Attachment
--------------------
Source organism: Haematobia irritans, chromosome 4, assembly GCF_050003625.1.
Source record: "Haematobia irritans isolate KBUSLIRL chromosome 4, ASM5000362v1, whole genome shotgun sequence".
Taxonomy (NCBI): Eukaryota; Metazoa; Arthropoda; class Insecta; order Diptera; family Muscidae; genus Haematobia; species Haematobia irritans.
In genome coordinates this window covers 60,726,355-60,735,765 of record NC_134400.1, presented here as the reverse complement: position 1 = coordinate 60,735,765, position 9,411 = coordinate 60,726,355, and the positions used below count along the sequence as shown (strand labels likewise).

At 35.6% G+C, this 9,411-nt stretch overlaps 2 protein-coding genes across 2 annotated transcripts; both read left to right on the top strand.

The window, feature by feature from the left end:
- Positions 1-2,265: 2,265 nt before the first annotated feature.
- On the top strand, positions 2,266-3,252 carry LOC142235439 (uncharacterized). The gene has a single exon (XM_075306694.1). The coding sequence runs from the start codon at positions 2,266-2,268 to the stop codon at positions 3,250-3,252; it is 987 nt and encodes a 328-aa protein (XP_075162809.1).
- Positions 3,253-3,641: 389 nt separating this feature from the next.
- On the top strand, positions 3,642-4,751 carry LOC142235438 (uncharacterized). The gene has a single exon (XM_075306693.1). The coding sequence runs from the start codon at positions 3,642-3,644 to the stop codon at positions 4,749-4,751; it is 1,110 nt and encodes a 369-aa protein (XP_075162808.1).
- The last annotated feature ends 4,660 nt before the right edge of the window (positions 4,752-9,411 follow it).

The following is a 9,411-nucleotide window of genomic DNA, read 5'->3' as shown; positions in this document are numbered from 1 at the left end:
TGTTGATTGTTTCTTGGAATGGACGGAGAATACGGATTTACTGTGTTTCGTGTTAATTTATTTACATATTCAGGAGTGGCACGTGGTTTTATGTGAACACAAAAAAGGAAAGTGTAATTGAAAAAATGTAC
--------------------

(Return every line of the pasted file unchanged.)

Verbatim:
Source organism: Haematobia irritans, chromosome 4, assembly GCF_050003625.1.
Source record: "Haematobia irritans isolate KBUSLIRL chromosome 4, ASM5000362v1, whole genome shotgun sequence".
Taxonomy (NCBI): Eukaryota; Metazoa; Arthropoda; class Insecta; order Diptera; family Muscidae; genus Haematobia; species Haematobia irritans.
In genome coordinates this window covers 60,726,355-60,735,765 of record NC_134400.1, presented here as the reverse complement: position 1 = coordinate 60,735,765, position 9,411 = coordinate 60,726,355, and the positions used below count along the sequence as shown (strand labels likewise).

At 35.6% G+C, this 9,411-nt stretch overlaps 2 protein-coding genes across 2 annotated transcripts; both read left to right on the top strand.

The window, feature by feature from the left end:
- Positions 1-2,265: 2,265 nt before the first annotated feature.
- On the top strand, positions 2,266-3,252 carry LOC142235439 (uncharacterized). The gene has a single exon (XM_075306694.1). The coding sequence runs from the start codon at positions 2,266-2,268 to the stop codon at positions 3,250-3,252; it is 987 nt and encodes a 328-aa protein (XP_075162809.1).
- Positions 3,253-3,641: 389 nt separating this feature from the next.
- On the top strand, positions 3,642-4,751 carry LOC142235438 (uncharacterized). The gene has a single exon (XM_075306693.1). The coding sequence runs from the start codon at positions 3,642-3,644 to the stop codon at positions 4,749-4,751; it is 1,110 nt and encodes a 369-aa protein (XP_075162808.1).
- The last annotated feature ends 4,660 nt before the right edge of the window (positions 4,752-9,411 follow it).

The following is a 9,411-nucleotide window of genomic DNA, read 5'->3' as shown; positions in this document are numbered from 1 at the left end:
TGTTGATTGTTTCTTGGAATGGACGGAGAATACGGATTTACTGTGTTTCGTGTTAATTTATTTACATATTCAGGAGTGGCACGTGGTTTTATGTGAACACAAAAAAGGAAAGTGTAATTGAAAAAATGTAC